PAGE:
Continuing debate on citizen service in Wales

Andy Bevan gives an update on his bid to create ‘A real citizen service for Wales’.

On 3 June, Nick Hurd MP, Minister for Civil Society at the Cabinet Office in London, announced that agreement had been reached with the Welsh Government to run a small pilot of the NCS (“National Citizen Service”) programme in Wales for 2-300 16-17 year olds, during the October half-term 2014.

At the very beginning of 2014, the IWA identified citizen service for young people as an area of policy worth examining further; my report, ‘A Real Citizen Service for Wales‘ was published as the IWA’s first Senedd Paper on 22 January. It set out the case for a scheme, open to 18-25 year olds who are willing to give 9-12 months’ service on a full-time, paid basis, focusing initially on “intergenerational support”. We have started to build support for this idea in the third sector, among trade unions and more widely as I discussed in an earlier piece for ClickonWales.

Around the same time in January, the Welsh Government decidedy to re-open a dialogue with the Cabinet Office in London about the possibility of allowing a small-scale pilot of No. 10’s NCS in Wales. This was something of a turnaround, as the Welsh Government had previously declined the opportunity to run this scheme in Wales. NCS is an unpaid citizenship awareness programme for 16-17 year olds (originally part of Cameron’s “Big Society” message) organizing activities and training during the school holidays.

Given the much more ambitious reach of the Senedd Paper, on 19 March I wrote to the Minister for Communities and Tackling Poverty, Jeff Cuthbert, urging that the Welsh Government should not allow an NCS pilot in Wales, which I touched upon in another piece on this site in March.

Evidently, after nearly five months of negotiations between the Third Sector Unit (part of the Welsh Government’s Department for Communities) and the Cabinet Office, a deal has been struck. In fairness, the Third Sector Unit has worked closely throughout with Gwirvol/WCVA and has consulted with other representative organizations including CWVYS (the Council for Welsh Voluntary Youth Service).

The full agreement is available online via the WCVA and the Cabinet Office websites. Some of the main concerns which were raised by me and others have been addressed. Most importantly, the Welsh Government has made it clear in the agreement that bidders to deliver NCS in Wales will need to show “a sound knowledge of the socio-economic characteristics of Wales, the youth sector, educational and volunteering landscape in Wales…” It also makes clear that the Welsh Government makes no commitment to continue with NCS after the pilot and will make its own decisions in the light of the evaluation evidence. Participants should be drawn from the Welsh “Community First” areas and there will be no charge for Welsh youngsters joining the scheme.

Bids are invited by 3 July and grant agreements are due to be signed within 7-10 days. It seems clear that WCVA will head a consortium bid and there may be others from Wales. Equally, organisations which have delivered NCS already in England will, of course, be able to apply.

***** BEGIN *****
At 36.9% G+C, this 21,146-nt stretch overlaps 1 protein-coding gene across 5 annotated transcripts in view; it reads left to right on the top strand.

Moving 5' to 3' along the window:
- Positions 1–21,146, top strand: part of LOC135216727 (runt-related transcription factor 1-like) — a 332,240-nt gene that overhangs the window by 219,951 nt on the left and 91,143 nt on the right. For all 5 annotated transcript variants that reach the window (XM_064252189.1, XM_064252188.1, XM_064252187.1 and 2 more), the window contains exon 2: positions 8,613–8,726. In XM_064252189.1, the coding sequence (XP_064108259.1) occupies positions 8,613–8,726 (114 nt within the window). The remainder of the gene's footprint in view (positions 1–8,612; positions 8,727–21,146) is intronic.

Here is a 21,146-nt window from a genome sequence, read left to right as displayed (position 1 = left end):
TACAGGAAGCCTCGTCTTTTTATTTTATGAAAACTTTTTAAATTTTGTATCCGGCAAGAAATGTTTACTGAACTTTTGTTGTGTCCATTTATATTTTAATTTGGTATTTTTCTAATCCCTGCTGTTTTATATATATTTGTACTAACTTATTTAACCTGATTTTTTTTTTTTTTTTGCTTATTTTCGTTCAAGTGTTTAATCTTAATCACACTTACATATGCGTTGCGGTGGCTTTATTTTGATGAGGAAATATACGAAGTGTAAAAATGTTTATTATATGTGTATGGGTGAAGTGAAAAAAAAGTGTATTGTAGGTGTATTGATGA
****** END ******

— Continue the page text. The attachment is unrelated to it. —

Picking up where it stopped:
In this case, I believe it is fair to say that the IWA has played its role as a “critical friend” to Welsh Government. Our headline advice was not accepted but, along with other voices, we have been able to play a part in avoiding some of the worst pitfalls and in strengthening the defence of devolved strategies in Wales.

Meanwhile, the longer term argument for a real citizen service programme of our own in Wales continues.

On that very note, Lee Waters and I met Ken Skates, Deputy Minister for Skills and Technology, on 14 May. Ken Skates has since described the meeting as constructive and helpful but we haven’t managed, so far, to persuade him or his team to look beyond the commendable immediate steps which they are taking to offer subsidized jobs (mainly in the private sector) to young people as a way into longer-term employment. Our proposal, on the other hand, has a broader and longer-term remit. It aims to be “more than a youth initiative; it presumes a government-led, society-wide response to long term problems of youth disengagement and ageing population. It can also make an innovative response to public sector renewal, based on values including co-production and promoting the democratic benefits of trade union representation.”

I don’t think I’m the first person to say that it seems that we have two broadly social-democratic parties in Wales, in terms of outlook and programme. The smaller of them has been more nimble, innovative and interested in policy development. But, while I’m glad to have had the consistent support of Simon Thomas AM, Plaid’s Education spokesperson, we haven’t given up on Welsh Labour and, with trade union support, we hope to make some progress with them yet – perhaps in time for the 2016 Assembly election manifestos.

Andy Bevan spent nine years with VSO between 1988-1997 supporting development projects in Africa. From 1997 to 2013 he worked on the EU’s Voluntary Service programme and in 2000 co-founded ICP Partneriaeth to promote its activity in Wales.

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